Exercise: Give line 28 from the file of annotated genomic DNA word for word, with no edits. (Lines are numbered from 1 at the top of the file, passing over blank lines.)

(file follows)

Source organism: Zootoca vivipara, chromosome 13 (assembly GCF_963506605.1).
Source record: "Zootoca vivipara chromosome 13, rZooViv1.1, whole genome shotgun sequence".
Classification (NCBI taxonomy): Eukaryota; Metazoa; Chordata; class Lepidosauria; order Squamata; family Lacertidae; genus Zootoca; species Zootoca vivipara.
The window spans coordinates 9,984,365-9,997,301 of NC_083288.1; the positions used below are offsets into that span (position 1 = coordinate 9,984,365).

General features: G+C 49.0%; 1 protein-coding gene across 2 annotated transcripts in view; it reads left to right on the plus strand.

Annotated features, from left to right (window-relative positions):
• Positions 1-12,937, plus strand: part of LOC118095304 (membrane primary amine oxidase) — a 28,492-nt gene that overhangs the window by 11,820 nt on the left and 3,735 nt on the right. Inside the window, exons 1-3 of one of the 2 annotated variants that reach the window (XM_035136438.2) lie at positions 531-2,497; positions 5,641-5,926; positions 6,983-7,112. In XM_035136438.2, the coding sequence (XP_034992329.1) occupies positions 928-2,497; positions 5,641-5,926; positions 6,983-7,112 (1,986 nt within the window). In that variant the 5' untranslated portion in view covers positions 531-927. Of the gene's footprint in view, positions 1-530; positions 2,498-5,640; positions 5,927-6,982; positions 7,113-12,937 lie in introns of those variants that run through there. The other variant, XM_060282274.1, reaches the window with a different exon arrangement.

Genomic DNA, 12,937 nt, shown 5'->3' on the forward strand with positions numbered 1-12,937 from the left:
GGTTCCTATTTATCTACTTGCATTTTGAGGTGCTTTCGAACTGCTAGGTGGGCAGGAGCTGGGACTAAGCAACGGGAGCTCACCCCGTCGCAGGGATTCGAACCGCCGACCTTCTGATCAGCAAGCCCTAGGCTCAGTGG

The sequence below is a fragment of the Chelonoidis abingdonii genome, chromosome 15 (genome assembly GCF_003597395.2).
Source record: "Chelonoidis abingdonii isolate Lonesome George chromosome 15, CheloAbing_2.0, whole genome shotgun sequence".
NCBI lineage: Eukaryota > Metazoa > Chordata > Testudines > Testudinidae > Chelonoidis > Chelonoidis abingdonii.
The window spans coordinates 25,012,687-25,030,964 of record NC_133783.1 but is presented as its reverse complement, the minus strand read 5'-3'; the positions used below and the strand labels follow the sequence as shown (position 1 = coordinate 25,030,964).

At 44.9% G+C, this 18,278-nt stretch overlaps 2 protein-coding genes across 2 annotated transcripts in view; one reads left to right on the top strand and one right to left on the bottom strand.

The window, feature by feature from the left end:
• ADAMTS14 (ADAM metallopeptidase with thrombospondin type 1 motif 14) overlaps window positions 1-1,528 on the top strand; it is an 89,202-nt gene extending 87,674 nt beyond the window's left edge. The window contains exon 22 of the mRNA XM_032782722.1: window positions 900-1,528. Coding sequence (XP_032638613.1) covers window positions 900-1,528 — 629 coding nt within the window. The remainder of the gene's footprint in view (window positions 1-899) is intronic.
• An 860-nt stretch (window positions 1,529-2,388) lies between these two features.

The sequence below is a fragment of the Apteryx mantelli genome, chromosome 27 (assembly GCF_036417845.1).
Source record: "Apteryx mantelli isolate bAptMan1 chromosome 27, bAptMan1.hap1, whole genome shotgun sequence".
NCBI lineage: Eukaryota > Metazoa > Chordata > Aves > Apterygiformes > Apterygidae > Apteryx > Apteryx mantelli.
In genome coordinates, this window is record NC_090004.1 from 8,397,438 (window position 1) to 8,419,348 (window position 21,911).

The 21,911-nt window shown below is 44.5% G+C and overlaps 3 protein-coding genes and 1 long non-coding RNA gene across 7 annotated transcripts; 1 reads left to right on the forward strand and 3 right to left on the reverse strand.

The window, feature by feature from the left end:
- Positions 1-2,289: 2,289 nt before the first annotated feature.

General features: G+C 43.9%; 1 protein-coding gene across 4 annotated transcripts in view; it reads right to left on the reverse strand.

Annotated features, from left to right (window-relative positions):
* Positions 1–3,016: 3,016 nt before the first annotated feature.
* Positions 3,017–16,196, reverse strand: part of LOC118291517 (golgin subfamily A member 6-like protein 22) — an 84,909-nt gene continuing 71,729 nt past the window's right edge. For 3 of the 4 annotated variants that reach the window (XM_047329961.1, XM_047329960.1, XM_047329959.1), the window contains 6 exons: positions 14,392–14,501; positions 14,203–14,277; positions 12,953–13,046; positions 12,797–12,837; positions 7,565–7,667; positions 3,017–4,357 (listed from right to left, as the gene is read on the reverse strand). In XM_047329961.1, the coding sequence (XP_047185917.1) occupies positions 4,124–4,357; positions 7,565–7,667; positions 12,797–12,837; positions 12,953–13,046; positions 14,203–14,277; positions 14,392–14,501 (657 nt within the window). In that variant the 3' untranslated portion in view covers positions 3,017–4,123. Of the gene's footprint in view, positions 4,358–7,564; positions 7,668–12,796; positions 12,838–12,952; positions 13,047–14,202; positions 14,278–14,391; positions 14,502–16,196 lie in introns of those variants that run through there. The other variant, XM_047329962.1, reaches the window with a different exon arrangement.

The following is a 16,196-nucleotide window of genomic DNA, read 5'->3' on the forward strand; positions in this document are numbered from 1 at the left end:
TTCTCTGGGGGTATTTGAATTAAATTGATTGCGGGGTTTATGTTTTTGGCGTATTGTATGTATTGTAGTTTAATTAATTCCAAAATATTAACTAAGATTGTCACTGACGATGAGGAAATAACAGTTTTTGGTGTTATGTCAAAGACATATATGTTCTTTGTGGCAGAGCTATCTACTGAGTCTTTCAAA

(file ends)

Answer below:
* Positions 3,017–16,196, reverse strand: part of LOC118291517 (golgin subfamily A member 6-like protein 22) — an 84,909-nt gene continuing 71,729 nt past the window's right edge. For 3 of the 4 annotated variants that reach the window (XM_047329961.1, XM_047329960.1, XM_047329959.1), the window contains 6 exons: positions 14,392–14,501; positions 14,203–14,277; positions 12,953–13,046; positions 12,797–12,837; positions 7,565–7,667; positions 3,017–4,357 (listed from right to left, as the gene is read on the reverse strand). In XM_047329961.1, the coding sequence (XP_047185917.1) occupies positions 4,124–4,357; positions 7,565–7,667; positions 12,797–12,837; positions 12,953–13,046; positions 14,203–14,277; positions 14,392–14,501 (657 nt within the window). In that variant the 3' untranslated portion in view covers positions 3,017–4,123. Of the gene's footprint in view, positions 4,358–7,564; positions 7,668–12,796; positions 12,838–12,952; positions 13,047–14,202; positions 14,278–14,391; positions 14,502–16,196 lie in introns of those variants that run through there. The other variant, XM_047329962.1, reaches the window with a different exon arrangement.